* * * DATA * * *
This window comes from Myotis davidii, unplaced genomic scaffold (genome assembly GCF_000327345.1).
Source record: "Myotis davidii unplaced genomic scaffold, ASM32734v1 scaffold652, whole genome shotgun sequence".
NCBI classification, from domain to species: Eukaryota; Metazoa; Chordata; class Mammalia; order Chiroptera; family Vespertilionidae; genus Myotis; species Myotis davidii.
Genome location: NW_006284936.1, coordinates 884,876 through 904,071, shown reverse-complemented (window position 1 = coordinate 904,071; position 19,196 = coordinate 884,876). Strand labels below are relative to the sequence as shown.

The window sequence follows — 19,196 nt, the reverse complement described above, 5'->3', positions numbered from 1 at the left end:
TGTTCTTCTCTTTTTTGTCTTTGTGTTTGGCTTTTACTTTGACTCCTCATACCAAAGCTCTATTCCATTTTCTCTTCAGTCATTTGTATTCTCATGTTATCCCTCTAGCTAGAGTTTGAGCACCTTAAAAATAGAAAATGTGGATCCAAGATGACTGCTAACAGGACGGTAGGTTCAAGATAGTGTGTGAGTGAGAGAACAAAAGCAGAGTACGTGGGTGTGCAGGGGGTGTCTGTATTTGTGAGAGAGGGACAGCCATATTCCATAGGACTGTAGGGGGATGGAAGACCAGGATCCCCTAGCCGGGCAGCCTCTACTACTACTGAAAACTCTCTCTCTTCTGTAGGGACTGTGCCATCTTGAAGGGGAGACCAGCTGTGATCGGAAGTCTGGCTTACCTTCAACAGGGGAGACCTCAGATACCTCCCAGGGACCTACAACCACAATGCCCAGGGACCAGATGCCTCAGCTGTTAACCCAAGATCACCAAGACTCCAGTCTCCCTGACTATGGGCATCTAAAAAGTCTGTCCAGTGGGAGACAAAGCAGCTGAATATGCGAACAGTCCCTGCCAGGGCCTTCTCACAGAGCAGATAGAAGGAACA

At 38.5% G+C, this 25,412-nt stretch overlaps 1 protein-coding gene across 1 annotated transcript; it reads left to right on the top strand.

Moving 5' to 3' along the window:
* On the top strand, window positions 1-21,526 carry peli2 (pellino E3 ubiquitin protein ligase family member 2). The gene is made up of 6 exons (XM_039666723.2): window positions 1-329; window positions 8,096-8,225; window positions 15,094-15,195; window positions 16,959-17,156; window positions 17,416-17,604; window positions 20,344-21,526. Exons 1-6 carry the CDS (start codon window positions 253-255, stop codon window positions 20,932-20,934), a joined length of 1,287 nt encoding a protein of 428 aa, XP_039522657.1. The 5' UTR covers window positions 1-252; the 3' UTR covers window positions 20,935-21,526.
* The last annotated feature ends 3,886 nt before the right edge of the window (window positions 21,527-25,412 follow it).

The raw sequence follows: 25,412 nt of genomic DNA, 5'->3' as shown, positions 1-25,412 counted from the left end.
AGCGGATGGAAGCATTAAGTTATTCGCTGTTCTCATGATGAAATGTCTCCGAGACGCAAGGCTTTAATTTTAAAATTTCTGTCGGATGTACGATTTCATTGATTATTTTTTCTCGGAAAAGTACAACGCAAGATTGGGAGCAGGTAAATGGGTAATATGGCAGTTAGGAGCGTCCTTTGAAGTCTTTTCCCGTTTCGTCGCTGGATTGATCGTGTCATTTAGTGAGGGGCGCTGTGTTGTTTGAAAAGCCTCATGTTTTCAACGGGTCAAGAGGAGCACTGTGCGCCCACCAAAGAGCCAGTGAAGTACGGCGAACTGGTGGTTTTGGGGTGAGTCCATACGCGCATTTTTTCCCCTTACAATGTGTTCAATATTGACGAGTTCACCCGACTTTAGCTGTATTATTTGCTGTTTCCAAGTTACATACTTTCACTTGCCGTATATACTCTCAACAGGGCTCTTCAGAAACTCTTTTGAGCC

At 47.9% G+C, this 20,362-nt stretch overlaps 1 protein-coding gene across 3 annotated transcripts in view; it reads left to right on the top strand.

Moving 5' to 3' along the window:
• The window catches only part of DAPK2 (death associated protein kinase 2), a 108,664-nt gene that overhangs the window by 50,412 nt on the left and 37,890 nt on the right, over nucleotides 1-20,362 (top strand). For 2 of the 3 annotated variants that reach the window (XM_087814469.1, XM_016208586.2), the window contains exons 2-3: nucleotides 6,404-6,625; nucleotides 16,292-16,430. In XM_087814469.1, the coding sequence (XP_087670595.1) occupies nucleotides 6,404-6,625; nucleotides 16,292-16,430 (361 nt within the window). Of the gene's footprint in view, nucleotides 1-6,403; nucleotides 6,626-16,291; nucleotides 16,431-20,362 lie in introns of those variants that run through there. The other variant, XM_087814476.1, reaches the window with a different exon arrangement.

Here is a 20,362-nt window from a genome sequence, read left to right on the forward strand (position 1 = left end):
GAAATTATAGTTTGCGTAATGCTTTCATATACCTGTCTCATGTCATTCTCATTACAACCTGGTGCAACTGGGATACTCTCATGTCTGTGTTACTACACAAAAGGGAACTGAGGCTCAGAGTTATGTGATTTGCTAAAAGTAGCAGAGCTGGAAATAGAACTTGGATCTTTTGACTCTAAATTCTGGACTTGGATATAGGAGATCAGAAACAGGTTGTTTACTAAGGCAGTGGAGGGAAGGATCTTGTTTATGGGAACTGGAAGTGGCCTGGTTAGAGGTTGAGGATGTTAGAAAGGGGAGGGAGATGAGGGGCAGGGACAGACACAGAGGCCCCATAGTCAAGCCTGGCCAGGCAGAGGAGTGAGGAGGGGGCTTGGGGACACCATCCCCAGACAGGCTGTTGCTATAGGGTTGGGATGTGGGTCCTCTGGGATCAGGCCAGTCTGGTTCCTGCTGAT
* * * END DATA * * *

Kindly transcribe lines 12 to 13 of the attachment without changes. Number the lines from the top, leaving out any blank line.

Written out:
AGCGGATGGAAGCATTAAGTTATTCGCTGTTCTCATGATGAAATGTCTCCGAGACGCAAGGCTTTAATTTTAAAATTTCTGTCGGATGTACGATTTCATTGATTATTTTTTCTCGGAAAAGTACAACGCAAGATTGGGAGCAGGTAAATGGGTAATATGGCAGTTAGGAGCGTCCTTTGAAGTCTTTTCCCGTTTCGTCGCTGGATTGATCGTGTCATTTAGTGAGGGGCGCTGTGTTGTTTGAAAAGCCTCATGTTTTCAACGGGTCAAGAGGAGCACTGTGCGCCCACCAAAGAGCCAGTGAAGTACGGCGAACTGGTGGTTTTGGGGTGAGTCCATACGCGCATTTTTTCCCCTTACAATGTGTTCAATATTGACGAGTTCACCCGACTTTAGCTGTATTATTTGCTGTTTCCAAGTTACATACTTTCACTTGCCGTATATACTCTCAACAGGGCTCTTCAGAAACTCTTTTGAGCC

At 47.9% G+C, this 20,362-nt stretch overlaps 1 protein-coding gene across 3 annotated transcripts in view; it reads left to right on the top strand.